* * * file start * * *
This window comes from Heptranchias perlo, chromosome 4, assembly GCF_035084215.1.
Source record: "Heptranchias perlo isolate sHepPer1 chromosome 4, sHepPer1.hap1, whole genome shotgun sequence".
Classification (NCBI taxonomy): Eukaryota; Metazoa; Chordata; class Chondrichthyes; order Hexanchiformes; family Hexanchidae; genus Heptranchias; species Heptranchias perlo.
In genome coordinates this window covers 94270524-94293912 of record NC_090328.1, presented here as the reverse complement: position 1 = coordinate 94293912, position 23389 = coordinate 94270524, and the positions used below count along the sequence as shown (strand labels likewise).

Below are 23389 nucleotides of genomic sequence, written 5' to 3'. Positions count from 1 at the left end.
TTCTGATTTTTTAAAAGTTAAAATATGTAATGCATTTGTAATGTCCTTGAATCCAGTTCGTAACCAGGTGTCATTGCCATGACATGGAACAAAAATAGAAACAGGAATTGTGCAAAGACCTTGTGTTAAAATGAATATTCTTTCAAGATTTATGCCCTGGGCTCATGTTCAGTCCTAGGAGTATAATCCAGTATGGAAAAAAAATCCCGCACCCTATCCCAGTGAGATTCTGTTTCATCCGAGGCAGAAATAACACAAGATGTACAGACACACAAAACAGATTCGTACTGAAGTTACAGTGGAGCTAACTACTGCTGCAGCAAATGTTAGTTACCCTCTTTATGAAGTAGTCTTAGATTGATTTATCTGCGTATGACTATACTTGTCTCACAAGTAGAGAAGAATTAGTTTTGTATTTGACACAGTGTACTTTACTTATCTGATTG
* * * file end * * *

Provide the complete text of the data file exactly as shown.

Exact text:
This window comes from Heptranchias perlo, chromosome 4, assembly GCF_035084215.1.
Source record: "Heptranchias perlo isolate sHepPer1 chromosome 4, sHepPer1.hap1, whole genome shotgun sequence".
Classification (NCBI taxonomy): Eukaryota; Metazoa; Chordata; class Chondrichthyes; order Hexanchiformes; family Hexanchidae; genus Heptranchias; species Heptranchias perlo.
In genome coordinates this window covers 94270524-94293912 of record NC_090328.1, presented here as the reverse complement: position 1 = coordinate 94293912, position 23389 = coordinate 94270524, and the positions used below count along the sequence as shown (strand labels likewise).

Below are 23389 nucleotides of genomic sequence, written 5' to 3'. Positions count from 1 at the left end.
TTCTGATTTTTTAAAAGTTAAAATATGTAATGCATTTGTAATGTCCTTGAATCCAGTTCGTAACCAGGTGTCATTGCCATGACATGGAACAAAAATAGAAACAGGAATTGTGCAAAGACCTTGTGTTAAAATGAATATTCTTTCAAGATTTATGCCCTGGGCTCATGTTCAGTCCTAGGAGTATAATCCAGTATGGAAAAAAAATCCCGCACCCTATCCCAGTGAGATTCTGTTTCATCCGAGGCAGAAATAACACAAGATGTACAGACACACAAAACAGATTCGTACTGAAGTTACAGTGGAGCTAACTACTGCTGCAGCAAATGTTAGTTACCCTCTTTATGAAGTAGTCTTAGATTGATTTATCTGCGTATGACTATACTTGTCTCACAAGTAGAGAAGAATTAGTTTTGTATTTGACACAGTGTACTTTACTTATCTGATTG